6. Dr Jboo

    Dr Jboo 5+ Year Member

    Mar 9, 2006
    As a soon to be 4th yr, the best interns I had were the ones that tried to give an explanation for what they were doing, not necessarily the ones that sat down and formally taught subjects. The best intern/teacher I had let me write all of the orders, prescriptions and DC summaries and asked me why I did everything i.e. order a BMP, order a CXR give a certain type of fluids. He also explained little things like which pain med to give the pt or which laxatives were harsher than others. The most helpful things were the things that weren't in my books and weren't going to be covered in lecture. The pimping is also really helpful if its done in a friendly way. Especially in the beginning I think the best thing you can do is just talk out loud, your students will really appreciate it. Hope that helps, good luck with intern year!
  7. DarthNeurology

    DarthNeurology 5+ Year Member

    Mar 20, 2008
    Windy City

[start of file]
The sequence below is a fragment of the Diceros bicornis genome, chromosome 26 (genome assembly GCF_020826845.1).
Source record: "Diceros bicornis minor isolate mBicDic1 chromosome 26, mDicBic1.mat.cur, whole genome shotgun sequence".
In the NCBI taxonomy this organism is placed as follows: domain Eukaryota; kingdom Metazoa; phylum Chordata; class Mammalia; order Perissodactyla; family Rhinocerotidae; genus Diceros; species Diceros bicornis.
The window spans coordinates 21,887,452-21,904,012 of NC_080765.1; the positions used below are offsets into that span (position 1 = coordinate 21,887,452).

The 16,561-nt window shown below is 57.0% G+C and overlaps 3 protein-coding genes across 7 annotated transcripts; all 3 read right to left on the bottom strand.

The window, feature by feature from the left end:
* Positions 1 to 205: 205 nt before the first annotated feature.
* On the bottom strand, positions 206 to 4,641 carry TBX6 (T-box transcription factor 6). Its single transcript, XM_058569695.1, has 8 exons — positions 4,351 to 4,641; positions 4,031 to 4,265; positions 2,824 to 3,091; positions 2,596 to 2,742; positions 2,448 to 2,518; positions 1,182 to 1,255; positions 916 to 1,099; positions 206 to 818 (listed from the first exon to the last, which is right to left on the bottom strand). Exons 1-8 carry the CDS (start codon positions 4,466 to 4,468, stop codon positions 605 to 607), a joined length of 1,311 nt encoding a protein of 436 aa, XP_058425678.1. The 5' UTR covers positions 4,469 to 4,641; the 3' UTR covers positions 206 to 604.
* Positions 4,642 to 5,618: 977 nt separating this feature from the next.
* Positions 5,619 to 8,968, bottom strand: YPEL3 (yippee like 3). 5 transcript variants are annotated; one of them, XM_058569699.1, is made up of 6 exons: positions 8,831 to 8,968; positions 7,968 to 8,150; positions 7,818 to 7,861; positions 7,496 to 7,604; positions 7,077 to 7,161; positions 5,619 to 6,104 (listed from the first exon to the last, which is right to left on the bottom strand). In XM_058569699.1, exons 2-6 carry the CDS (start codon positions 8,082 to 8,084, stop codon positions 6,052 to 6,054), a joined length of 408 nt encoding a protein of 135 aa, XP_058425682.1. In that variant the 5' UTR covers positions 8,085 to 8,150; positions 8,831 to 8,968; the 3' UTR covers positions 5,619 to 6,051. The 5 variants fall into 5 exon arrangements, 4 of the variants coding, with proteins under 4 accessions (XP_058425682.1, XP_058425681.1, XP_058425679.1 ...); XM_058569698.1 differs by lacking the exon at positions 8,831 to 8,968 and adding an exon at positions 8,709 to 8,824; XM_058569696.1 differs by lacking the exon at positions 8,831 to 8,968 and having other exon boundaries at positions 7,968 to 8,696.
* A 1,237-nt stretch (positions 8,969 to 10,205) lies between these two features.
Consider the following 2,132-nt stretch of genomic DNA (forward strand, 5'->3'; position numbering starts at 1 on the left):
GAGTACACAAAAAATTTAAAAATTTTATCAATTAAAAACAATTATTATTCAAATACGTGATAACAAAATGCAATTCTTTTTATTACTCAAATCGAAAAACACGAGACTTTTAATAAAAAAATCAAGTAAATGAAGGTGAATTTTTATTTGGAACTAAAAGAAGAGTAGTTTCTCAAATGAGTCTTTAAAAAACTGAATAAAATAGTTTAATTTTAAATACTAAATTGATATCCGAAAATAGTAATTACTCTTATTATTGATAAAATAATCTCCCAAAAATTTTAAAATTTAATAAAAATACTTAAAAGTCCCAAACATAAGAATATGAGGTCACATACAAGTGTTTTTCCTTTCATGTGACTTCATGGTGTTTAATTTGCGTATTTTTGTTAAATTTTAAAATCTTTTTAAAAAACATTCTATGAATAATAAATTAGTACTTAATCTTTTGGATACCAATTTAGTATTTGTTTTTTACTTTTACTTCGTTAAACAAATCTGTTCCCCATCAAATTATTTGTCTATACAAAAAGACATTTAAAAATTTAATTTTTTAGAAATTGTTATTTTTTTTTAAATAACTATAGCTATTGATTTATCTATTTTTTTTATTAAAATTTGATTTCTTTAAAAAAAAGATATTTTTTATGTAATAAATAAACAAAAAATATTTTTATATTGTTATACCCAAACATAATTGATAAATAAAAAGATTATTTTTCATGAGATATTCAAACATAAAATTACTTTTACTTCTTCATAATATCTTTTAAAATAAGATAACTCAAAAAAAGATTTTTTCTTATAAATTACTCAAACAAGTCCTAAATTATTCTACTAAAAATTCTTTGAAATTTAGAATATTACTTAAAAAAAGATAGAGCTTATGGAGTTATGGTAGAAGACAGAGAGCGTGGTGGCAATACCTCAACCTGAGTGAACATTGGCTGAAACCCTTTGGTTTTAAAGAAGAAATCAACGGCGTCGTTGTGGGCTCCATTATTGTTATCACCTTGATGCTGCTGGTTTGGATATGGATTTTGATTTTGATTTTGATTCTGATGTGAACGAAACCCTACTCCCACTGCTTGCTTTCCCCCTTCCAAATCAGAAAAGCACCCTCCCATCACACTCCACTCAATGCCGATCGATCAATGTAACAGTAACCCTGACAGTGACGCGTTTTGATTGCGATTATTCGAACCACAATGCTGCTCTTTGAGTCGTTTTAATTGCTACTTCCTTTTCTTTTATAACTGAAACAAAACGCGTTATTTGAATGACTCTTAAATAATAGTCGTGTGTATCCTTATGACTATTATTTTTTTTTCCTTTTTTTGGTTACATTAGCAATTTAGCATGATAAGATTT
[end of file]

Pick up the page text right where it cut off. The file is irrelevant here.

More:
I think the best way you learn is when you are teaching a subject. You will learn a lot when you are forced to distill what you know and teach it, then you really remember the particulars of say that powerpoint on pyelonephritis you did. I think it would be best to ask each of the students to do a short 5-10 minute presentation each week concerning a topic that was related to a well-known service patient. Tell the students to read the charts and take advantage of access to patients.i.e. if you have a patient with cocaine chest pain, then you ask one of the students in one week to present a 10 minute talk, optional handouts, in the hallways. Otherwise you will just be talking randomly about patients and see who has forgotten pharm or pathophysiology the most . . . bring in new knowledge and analyze it. I don't think you need to explain much what you are doing, part of being a third of fourth year is that you may not understand every, but you soak up a lot just by being there. Your mother could carry you around until you were 13 years old, but you would never learn to walk then. If I had a question as a student I would google it. I wouldn't take an intern's word for it. If you ask for questions students will just ask a question to sound smart or something. Set boundaries, i.e. 10 to 15 minutes a day to have a student present then discuss with students how it related to a case. This is more than most medical students get in terms of direct teaching. Most of the other teaching will be when students have to present and attendings pimp. 75% of the time when interns pimp me they mess up what they are trying to say and look silly or they ask a basic question that everybody knows, and usually students question interns back which sometimes makes them look bad. So I would breakdown teaching to small amounts of work each day, impromptu lecutres suck as they are incomplete and usually not very productive, i.e. looks of people scratching their heads. I now think that it is best to break up teaching into grand rounds and formal lectures and do mostly work on work rounds, i.e. it is too distracting trying to remember the abstract study or obscure piece of knowledge about some disorder when you are trying to do work on the floor. If you schedule it and make students teach you then you win, hands down, and students aren't stressed as there isn't any random pimping.